You never feel like a hero in World of Warcraft. Your actions do not make a difference. You’re constantly reminded of this because as you talk to non-player characters and complete quests, other players are doing the exact same quests and replaying your actions. It’s like everyone in Azeroth has debilitating anterograde amnesia: no sooner have you passed on vital details about the Burning Blade clan then the next player comes along and is told to retrieve the exact same information. Since most quests involve killing X amount of enemies, retrieving X amount of body parts from the corpses of enemies, or killing a specific enemy and bringing their head back, you’re really just an exterminator with a battle axe carrying out repetitive, never-ending chores. Sometimes the chores are really hard and require multiple participants, but even if your whole party is engaged in the same quest it often feels more like coincidence than genuine teamwork. After all, if the alchemist in town only needs five frog’s livers to make a potion, why do we all have to bring back five? Couldn’t he water it down a touch? Sometimes frogs exist without livers, or bats without wings, which breaks the fourth wall somewhat.
The game treats everyone hasn’t reached its upper echelons like second-class citizens. For players who haven’t invested the time to reach Level 80, most of the seasonal quests are impossible and you’ll be immediately killed if enemies raid your city. Asking players for assistance makes you feel like a toddler begging for their parents to wipe their ass: although you might think you’re saying “Excuse me fellows, could someone point me in the direction of the nearest dirigible?” this actually reads as “HAY GUYS HOW DO I GET BLAMP TO ONDOR CITY”.
You’ll definitely need directions, because Azeroth is enormous. I visited around a quarter of the map during my travels and completed a mere handful (over three hundred) quests, barely scratching the surface of this gargantuan game. That’s not taking into account the additional lands that can be purchased as expansion packs. What’s even better is that there’s an incredible richness of character to each area- we’ve all played through icy mountains and overgrown forests before, but these have their own history and interwoven geography that feels like an actual world. Despite the thousands of players and non-player characters inhabiting every server, Warcraft’s only truly memorable character is Azeroth itself. It’s disappointing that despite the rich lore of the series, a grand story is merely hinted at as you progress from one area to the next. This is remedied in expansions The Burning Crusade and Wrath of the Lich King, but it’s still jarring to enter a world where the Burning Crusade has already been repelled and the Lich King slain, yet you could go and slay them again if you buy the expansion.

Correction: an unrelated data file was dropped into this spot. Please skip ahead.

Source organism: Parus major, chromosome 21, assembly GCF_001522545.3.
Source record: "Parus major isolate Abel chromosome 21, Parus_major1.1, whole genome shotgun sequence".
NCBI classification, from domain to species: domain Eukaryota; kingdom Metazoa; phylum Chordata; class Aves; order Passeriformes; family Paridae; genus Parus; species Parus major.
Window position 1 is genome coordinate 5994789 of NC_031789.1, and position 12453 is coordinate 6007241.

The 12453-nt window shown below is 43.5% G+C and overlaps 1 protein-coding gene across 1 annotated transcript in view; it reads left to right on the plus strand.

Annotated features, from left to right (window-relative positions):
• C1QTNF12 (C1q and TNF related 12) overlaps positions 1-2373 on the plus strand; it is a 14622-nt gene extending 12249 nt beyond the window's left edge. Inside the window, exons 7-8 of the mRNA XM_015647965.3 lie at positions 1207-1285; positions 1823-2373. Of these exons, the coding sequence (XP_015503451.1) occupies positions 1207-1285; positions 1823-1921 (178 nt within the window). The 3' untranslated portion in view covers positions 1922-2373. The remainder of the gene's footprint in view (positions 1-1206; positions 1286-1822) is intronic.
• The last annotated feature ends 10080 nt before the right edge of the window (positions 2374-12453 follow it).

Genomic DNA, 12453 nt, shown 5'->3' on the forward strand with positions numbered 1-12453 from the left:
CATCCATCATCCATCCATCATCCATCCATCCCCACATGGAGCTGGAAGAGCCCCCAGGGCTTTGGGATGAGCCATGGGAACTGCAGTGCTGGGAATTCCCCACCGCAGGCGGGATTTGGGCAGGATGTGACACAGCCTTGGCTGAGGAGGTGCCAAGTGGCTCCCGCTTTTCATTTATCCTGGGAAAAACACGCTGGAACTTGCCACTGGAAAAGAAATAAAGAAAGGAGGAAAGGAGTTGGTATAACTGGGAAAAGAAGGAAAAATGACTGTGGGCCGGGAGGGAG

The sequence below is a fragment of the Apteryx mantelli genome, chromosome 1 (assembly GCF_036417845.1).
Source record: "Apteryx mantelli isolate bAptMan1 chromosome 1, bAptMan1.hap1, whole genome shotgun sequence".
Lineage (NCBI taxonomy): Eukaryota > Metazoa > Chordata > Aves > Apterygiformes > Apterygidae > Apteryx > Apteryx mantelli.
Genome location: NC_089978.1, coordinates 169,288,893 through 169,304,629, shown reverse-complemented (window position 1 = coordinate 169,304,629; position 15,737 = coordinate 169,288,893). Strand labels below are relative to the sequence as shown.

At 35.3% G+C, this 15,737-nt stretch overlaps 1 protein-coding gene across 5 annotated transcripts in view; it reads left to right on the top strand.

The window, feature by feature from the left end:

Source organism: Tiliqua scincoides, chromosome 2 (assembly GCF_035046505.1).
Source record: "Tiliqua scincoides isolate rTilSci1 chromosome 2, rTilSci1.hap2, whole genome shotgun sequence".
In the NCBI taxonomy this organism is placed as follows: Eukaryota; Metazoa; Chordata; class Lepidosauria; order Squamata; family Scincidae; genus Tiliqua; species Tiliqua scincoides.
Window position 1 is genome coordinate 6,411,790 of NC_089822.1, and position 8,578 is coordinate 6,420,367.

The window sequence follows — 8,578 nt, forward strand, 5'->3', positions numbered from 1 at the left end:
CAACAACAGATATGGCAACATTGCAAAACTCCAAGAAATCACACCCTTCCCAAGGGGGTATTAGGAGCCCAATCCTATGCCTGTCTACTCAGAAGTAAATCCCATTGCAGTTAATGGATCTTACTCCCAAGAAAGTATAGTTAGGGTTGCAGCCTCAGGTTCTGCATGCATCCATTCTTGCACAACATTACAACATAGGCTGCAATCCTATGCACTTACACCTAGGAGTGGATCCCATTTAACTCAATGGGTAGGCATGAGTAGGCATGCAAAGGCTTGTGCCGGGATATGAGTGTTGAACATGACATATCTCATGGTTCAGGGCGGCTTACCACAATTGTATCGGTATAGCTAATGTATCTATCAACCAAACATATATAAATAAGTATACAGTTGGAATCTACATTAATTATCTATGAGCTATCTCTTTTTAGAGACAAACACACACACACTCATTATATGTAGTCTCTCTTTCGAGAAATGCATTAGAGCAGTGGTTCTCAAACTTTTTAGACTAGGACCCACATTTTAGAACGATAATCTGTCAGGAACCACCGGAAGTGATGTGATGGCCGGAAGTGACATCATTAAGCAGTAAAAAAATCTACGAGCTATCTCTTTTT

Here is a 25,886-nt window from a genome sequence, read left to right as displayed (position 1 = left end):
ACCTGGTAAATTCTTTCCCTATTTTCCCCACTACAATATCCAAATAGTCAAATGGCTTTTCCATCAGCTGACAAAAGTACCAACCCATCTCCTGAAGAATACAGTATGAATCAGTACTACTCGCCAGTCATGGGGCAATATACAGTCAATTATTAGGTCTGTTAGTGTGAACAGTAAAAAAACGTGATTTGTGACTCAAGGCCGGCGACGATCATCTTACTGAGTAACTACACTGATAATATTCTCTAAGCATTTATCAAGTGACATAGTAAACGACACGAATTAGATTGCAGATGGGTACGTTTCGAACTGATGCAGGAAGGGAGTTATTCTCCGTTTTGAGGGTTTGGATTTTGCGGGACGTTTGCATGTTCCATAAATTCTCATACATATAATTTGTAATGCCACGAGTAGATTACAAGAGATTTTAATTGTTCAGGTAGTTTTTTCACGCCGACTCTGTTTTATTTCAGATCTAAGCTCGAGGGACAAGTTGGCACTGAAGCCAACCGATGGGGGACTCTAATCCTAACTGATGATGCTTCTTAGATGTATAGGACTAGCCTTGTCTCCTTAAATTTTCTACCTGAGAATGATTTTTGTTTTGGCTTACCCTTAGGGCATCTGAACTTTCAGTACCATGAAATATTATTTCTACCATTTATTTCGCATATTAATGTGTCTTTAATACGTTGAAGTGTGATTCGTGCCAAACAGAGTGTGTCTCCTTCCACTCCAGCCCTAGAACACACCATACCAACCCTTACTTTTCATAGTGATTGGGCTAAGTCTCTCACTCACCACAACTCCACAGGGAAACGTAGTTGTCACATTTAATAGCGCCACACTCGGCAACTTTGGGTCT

I started my Warcraft game before the launch of Cataclysm and survived ‘The Shattering’, which fundamentally changed most of the original game’s areas. There are thousands of new quests for old players to complete and some massive changes to the environment: Thousand Needles, where I took some of my screenshots, is no longer a barren canyon but a flooded river delta. This would be great if I knew my way around Azeroth, but as a relative newbie it was like someone went into my kitchen and shifted the food into different cupboards: refreshing, certainly, but also messing up an already complicated arrangement. It doesn’t change the tedious nature of questing and grinding, the messy inventory management or poor social integration. My criticisms about the lack of player agency have been addressed somewhat with instanced areas outside of the existing dungeons, but these feel like a fudge when you can’t play with your friends who are further along the quest chain.
The Dungeon Finder creates parties for dungeon raiding through matchmaking. It’s here that you’ll experience the best of what the game has to offer: fantastic enemy and boss design, interesting locations, balanced team-play and weapons with silly names. However, you also see the worst of online gaming: players aren’t interested in seeing the sights, because they’ve been here countless times and are only here for the grind. If you stop and chat, your teammates will not respond. If you feel the urge to visit the bathroom, you will be left behind. If you play as a healer or a damage-absorbing tank, prepare to be insulted by selfish players who are out to steal your loot. For those who’ve used Xbox Live or read the comments on a technology website before, finding dickheads on the internet will come as no surprise, but if you came expecting camaraderie and hijinks you’ll be disappointed. Unless of course you join a ‘guild’ of likeminded players, but that sounded too much like a part-time job to me.
Twelve million active subscribers can’t be ‘wrong’, but they can certainly miss out on some of the brighter things in life. I felt compelled to play World of Warcraft because I’d already paid for and invested time in it, not because of its intrinsic greatness. While it’s undoubtedly fun, it’s not any more fun than countless games I’ve played this year, all of which were playable without a monthly subscription fee. Like a holiday in Bruges, it’s a nice place to spend a fortnight, but you wouldn’t want to live there.